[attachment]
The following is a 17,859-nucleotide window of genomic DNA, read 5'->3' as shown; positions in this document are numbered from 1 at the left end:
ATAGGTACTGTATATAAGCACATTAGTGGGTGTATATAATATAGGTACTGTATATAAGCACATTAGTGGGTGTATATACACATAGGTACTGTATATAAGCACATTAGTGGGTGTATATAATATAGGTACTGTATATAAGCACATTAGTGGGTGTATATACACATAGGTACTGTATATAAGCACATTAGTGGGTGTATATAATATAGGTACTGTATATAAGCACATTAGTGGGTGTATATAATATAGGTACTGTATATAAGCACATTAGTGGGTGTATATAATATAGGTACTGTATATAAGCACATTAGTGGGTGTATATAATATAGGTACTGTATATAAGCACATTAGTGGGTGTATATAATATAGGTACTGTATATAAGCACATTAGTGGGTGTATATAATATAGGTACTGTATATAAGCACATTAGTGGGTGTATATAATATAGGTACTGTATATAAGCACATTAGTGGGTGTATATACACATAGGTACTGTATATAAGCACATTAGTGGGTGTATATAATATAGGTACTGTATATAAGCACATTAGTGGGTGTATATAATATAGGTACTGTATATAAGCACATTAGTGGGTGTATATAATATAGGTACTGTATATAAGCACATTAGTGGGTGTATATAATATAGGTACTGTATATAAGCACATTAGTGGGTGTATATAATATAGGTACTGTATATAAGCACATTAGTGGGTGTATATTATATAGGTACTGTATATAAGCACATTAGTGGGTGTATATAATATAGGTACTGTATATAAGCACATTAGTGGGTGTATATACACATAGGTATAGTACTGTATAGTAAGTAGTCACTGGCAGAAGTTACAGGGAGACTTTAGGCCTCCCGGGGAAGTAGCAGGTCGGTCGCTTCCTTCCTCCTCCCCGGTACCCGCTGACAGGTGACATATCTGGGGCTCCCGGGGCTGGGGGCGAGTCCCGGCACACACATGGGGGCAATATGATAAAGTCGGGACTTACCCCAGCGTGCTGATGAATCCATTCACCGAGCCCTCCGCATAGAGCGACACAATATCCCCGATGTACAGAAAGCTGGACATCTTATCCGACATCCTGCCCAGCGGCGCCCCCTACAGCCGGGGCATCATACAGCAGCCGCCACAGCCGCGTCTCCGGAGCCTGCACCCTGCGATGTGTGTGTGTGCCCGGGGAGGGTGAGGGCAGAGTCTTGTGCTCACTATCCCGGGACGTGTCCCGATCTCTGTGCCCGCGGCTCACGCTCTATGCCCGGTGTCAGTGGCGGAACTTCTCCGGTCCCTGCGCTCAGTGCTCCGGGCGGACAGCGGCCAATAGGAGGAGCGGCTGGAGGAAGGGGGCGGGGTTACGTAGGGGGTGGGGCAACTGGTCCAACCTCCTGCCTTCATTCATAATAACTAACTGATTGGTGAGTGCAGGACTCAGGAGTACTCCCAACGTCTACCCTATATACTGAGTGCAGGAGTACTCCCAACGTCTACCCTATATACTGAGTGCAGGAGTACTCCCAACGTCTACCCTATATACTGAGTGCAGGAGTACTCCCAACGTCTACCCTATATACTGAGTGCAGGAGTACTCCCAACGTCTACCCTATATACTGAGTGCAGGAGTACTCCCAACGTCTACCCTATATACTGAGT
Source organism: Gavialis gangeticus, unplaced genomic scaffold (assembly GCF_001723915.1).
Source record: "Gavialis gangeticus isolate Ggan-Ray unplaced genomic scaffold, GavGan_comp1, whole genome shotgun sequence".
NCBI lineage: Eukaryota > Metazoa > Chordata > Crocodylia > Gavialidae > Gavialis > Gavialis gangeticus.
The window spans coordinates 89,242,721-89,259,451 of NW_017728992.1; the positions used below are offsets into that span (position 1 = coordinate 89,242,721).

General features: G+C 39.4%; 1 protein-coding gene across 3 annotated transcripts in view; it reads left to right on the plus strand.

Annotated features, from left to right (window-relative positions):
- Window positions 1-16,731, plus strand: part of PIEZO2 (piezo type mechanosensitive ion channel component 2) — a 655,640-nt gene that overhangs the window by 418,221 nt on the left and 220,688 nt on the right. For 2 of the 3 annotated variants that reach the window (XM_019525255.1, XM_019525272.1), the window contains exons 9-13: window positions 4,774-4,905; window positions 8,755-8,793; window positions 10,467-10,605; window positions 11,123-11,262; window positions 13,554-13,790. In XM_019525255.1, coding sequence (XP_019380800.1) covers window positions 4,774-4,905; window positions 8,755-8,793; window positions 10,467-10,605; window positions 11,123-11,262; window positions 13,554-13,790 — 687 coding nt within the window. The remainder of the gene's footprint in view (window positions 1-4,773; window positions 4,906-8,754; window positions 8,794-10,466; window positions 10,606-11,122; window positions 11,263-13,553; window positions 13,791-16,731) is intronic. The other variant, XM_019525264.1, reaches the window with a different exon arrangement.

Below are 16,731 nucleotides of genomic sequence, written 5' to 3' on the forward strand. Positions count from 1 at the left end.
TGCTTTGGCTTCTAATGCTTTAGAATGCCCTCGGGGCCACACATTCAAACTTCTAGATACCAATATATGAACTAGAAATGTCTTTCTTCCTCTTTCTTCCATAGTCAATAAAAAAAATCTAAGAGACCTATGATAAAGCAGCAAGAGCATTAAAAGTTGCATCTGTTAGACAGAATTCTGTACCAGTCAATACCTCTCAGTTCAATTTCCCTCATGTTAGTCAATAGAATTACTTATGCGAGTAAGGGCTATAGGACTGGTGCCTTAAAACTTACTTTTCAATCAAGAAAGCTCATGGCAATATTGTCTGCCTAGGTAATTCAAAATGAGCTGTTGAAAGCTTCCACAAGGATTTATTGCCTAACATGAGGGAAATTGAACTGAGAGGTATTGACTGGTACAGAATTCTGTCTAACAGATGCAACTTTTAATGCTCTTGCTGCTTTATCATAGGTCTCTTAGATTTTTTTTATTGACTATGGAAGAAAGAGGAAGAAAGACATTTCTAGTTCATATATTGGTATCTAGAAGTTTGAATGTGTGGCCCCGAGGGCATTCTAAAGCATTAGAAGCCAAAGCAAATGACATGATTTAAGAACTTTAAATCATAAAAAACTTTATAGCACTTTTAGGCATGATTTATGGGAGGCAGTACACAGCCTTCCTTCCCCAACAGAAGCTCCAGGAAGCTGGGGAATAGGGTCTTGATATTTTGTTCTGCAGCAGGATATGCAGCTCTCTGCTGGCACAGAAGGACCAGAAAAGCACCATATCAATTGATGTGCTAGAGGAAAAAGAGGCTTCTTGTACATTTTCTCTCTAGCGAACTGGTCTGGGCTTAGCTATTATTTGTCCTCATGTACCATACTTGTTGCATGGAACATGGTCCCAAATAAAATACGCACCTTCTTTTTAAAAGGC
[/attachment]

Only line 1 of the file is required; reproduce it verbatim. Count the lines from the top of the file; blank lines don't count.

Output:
The following is a 17,859-nucleotide window of genomic DNA, read 5'->3' as shown; positions in this document are numbered from 1 at the left end: